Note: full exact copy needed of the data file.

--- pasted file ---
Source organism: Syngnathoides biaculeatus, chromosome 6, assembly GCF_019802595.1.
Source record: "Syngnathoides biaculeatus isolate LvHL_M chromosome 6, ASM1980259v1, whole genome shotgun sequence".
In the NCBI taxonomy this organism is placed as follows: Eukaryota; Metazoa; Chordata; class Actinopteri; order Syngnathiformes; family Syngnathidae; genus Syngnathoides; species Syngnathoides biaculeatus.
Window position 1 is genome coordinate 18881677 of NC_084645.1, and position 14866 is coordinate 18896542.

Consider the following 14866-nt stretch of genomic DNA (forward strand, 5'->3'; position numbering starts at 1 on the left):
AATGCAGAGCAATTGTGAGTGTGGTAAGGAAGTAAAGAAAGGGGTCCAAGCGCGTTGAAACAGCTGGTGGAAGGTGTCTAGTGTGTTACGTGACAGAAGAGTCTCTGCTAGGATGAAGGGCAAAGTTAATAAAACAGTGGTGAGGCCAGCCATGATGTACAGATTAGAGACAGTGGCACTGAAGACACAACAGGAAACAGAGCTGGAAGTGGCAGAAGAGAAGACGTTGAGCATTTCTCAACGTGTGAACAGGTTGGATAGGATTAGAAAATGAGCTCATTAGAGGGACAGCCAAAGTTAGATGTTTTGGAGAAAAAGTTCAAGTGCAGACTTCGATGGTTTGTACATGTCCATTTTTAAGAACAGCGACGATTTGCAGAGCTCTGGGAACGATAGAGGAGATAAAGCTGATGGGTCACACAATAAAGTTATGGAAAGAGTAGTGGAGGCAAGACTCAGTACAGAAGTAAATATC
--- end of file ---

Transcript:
Source organism: Syngnathoides biaculeatus, chromosome 6, assembly GCF_019802595.1.
Source record: "Syngnathoides biaculeatus isolate LvHL_M chromosome 6, ASM1980259v1, whole genome shotgun sequence".
In the NCBI taxonomy this organism is placed as follows: Eukaryota; Metazoa; Chordata; class Actinopteri; order Syngnathiformes; family Syngnathidae; genus Syngnathoides; species Syngnathoides biaculeatus.
Window position 1 is genome coordinate 18881677 of NC_084645.1, and position 14866 is coordinate 18896542.

Consider the following 14866-nt stretch of genomic DNA (forward strand, 5'->3'; position numbering starts at 1 on the left):
AATGCAGAGCAATTGTGAGTGTGGTAAGGAAGTAAAGAAAGGGGTCCAAGCGCGTTGAAACAGCTGGTGGAAGGTGTCTAGTGTGTTACGTGACAGAAGAGTCTCTGCTAGGATGAAGGGCAAAGTTAATAAAACAGTGGTGAGGCCAGCCATGATGTACAGATTAGAGACAGTGGCACTGAAGACACAACAGGAAACAGAGCTGGAAGTGGCAGAAGAGAAGACGTTGAGCATTTCTCAACGTGTGAACAGGTTGGATAGGATTAGAAAATGAGCTCATTAGAGGGACAGCCAAAGTTAGATGTTTTGGAGAAAAAGTTCAAGTGCAGACTTCGATGGTTTGTACATGTCCATTTTTAAGAACAGCGACGATTTGCAGAGCTCTGGGAACGATAGAGGAGATAAAGCTGATGGGTCACACAATAAAGTTATGGAAAGAGTAGTGGAGGCAAGACTCAGTACAGAAGTAAATATC